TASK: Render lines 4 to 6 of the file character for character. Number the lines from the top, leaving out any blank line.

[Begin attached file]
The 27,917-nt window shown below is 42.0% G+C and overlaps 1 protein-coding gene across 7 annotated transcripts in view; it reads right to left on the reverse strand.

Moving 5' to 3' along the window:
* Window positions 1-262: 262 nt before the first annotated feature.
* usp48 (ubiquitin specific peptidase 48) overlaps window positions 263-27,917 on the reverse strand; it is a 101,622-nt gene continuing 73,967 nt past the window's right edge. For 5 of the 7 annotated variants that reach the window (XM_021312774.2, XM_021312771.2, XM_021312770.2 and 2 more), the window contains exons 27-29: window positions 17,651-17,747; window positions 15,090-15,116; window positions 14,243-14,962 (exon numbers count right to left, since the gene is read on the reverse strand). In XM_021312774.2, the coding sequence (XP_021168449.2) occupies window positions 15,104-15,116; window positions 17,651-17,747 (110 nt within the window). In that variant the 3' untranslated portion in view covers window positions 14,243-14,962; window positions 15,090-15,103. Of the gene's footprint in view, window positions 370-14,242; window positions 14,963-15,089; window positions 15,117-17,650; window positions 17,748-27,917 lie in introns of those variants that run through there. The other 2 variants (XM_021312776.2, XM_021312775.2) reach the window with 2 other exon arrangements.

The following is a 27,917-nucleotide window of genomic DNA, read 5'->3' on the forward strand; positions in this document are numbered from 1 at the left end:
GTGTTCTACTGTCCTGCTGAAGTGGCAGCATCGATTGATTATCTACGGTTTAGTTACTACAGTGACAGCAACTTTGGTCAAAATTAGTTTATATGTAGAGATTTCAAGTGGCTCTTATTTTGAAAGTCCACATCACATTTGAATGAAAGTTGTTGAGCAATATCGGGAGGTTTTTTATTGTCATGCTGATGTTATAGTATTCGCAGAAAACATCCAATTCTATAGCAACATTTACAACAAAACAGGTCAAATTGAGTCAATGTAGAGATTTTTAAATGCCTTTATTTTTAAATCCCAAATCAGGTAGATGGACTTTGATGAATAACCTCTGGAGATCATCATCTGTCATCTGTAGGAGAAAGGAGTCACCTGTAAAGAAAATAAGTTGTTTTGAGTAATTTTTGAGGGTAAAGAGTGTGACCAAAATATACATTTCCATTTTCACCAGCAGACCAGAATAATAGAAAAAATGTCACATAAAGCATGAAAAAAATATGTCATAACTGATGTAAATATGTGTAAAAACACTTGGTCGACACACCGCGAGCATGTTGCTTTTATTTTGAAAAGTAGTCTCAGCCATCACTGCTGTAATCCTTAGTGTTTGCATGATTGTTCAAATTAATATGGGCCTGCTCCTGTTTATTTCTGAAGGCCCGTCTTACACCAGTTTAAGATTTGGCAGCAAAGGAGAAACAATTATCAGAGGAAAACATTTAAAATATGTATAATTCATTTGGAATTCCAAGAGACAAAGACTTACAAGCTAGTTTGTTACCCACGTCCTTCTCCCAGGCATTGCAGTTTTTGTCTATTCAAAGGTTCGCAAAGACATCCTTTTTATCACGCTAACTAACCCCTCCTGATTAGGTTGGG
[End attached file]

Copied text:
* usp48 (ubiquitin specific peptidase 48) overlaps window positions 263-27,917 on the reverse strand; it is a 101,622-nt gene continuing 73,967 nt past the window's right edge. For 5 of the 7 annotated variants that reach the window (XM_021312774.2, XM_021312771.2, XM_021312770.2 and 2 more), the window contains exons 27-29: window positions 17,651-17,747; window positions 15,090-15,116; window positions 14,243-14,962 (exon numbers count right to left, since the gene is read on the reverse strand). In XM_021312774.2, the coding sequence (XP_021168449.2) occupies window positions 15,104-15,116; window positions 17,651-17,747 (110 nt within the window). In that variant the 3' untranslated portion in view covers window positions 14,243-14,962; window positions 15,090-15,103. Of the gene's footprint in view, window positions 370-14,242; window positions 14,963-15,089; window positions 15,117-17,650; window positions 17,748-27,917 lie in introns of those variants that run through there. The other 2 variants (XM_021312776.2, XM_021312775.2) reach the window with 2 other exon arrangements.

The following is a 27,917-nucleotide window of genomic DNA, read 5'->3' on the forward strand; positions in this document are numbered from 1 at the left end:
GTGTTCTACTGTCCTGCTGAAGTGGCAGCATCGATTGATTATCTACGGTTTAGTTACTACAGTGACAGCAACTTTGGTCAAAATTAGTTTATATGTAGAGATTTCAAGTGGCTCTTATTTTGAAAGTCCACATCACATTTGAATGAAAGTTGTTGAGCAATATCGGGAGGTTTTTTATTGTCATGCTGATGTTATAGTATTCGCAGAAAACATCCAATTCTATAGCAACATTTACAACAAAACAGGTCAAATTGAGTCAATGTAGAGATTTTTAAATGCCTTTATTTTTAAATCCCAAATCAGGTAGATGGACTTTGATGAATAACCTCTGGAGATCATCATCTGTCATCTGTAGGAGAAAGGAGTCACCTGTAAAGAAAATAAGTTGTTTTGAGTAATTTTTGAGGGTAAAGAGTGTGACCAAAATATACATTTCCATTTTCACCAGCAGACCAGAATAATAGAAAAAATGTCACATAAAGCATGAAAAAAATATGTCATAACTGATGTAAATATGTGTAAAAACACTTGGTCGACACACCGCGAGCATGTTGCTTTTATTTTGAAAAGTAGTCTCAGCCATCACTGCTGTAATCCTTAGTGTTTGCATGATTGTTCAAATTAATATGGGCCTGCTCCTGTTTATTTCTGAAGGCCCGTCTTACACCAGTTTAAGATTTGGCAGCAAAGGAGAAACAATTATCAGAGGAAAACATTTAAAATATGTATAATTCATTTGGAATTCCAAGAGACAAAGACTTACAAGCTAGTTTGTTACCCACGTCCTTCTCCCAGGCATTGCAGTTTTTGTCTATTCAAAGGTTCGCAAAGACATCCTTTTTATCACGCTAACTAACCCCTCCTGATTAGGTTGGG